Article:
BOLTON, JOHN THOMAS
BOLTON, JOHN THOMAS (1840–1915). John Thomas Bolton, soldier, physician, and politician, was born near Washington, Georgia, on March 22, 1840 (March 27, 1839, according to some sources), the son of Charles L. and Mary (Nolan) Bolton. In February 1846 his father purchased 1,000 acres of land in Wharton County, Texas, for $10,000. Bolton earned a medical degree in New Orleans and in 1856 joined his family in Wharton County. With the outbreak of the Civil War he enlisted in July 1861 as first corporal in Capt. J. F. Roberts's Reserve Cavalry company of the Wharton County Home Guards, Texas State Troops; he later joined the regular Confederate service as a private in Company C of Col. Reuben R. Brown's Thirty-fifth Texas Cavalry. He was soon promoted to assistant surgeon. With Brown's regiment he served in Texas and in the Red River campaign in Louisiana in 1864. After the war Bolton resumed his medical practice but spent most of his time as a cotton planter. He also served as a Wharton county commissioner for eight years, as county treasurer, and on the Wharton City Council. In 1869 he married Mary Rogers, the daughter of William P. Rogers. The couple had three children. Bolton was a member of the United Confederate Veterans. He died at Wharton on March 29, 1915. His correspondence, diary, and plantation records are preserved in the Barker Texas History Center at the University of Texas at Austin.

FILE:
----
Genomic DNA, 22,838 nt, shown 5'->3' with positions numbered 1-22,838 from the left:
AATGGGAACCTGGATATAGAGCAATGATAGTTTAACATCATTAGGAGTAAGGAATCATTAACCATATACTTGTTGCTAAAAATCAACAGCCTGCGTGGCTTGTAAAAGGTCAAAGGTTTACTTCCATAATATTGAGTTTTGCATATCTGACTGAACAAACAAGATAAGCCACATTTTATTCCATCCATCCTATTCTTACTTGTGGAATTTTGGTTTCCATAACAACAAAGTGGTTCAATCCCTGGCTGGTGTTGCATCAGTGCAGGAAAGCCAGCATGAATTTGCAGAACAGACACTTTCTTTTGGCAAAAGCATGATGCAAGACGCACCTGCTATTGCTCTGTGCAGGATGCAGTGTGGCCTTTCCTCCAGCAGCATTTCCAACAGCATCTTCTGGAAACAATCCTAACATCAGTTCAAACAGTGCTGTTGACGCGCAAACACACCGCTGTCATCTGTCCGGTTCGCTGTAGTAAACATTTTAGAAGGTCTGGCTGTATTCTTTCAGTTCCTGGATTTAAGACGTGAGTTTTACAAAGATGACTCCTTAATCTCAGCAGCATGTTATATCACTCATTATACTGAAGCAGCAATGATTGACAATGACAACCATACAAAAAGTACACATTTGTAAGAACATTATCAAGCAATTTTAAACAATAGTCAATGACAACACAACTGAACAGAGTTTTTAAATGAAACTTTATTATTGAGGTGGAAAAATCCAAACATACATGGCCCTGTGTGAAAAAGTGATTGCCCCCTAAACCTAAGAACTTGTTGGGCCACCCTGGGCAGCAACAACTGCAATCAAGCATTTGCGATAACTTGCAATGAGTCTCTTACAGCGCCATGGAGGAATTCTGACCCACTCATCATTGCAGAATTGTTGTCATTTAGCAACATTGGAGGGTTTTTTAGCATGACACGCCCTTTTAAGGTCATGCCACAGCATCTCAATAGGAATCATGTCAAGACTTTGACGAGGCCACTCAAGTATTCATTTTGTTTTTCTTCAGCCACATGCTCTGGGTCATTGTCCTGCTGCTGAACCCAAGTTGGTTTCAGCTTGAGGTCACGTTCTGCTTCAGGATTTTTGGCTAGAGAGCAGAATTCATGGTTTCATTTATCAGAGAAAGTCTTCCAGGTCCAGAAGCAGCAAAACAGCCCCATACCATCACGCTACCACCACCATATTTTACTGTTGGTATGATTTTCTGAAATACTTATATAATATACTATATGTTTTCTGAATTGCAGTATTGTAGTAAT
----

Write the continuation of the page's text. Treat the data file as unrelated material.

John Thomas Bolton Papers, Dolph Briscoe Center for American History, University of Texas at Austin. Clement Anselm Evans, ed., Confederate Military History (Atlanta: Confederate Publishing, 1899; extended ed., Wilmington, North Carolina: Broadfoot, 1987–89). Frank W. Johnson, A History of Texas and Texans (5 vols., ed. E. C. Barker and E. W. Winkler [Chicago and New York: American Historical Society, 1914; rpt. 1916]).
The following, adapted from the Chicago Manual of Style, 15th edition, is the preferred citation for this article.Thomas W. Cutrer, "BOLTON, JOHN THOMAS," Handbook of Texas Online (http://www.tshaonline.org/handbook/online/articles/fbo10), accessed May 12, 2013. Published by the Texas State Historical Association.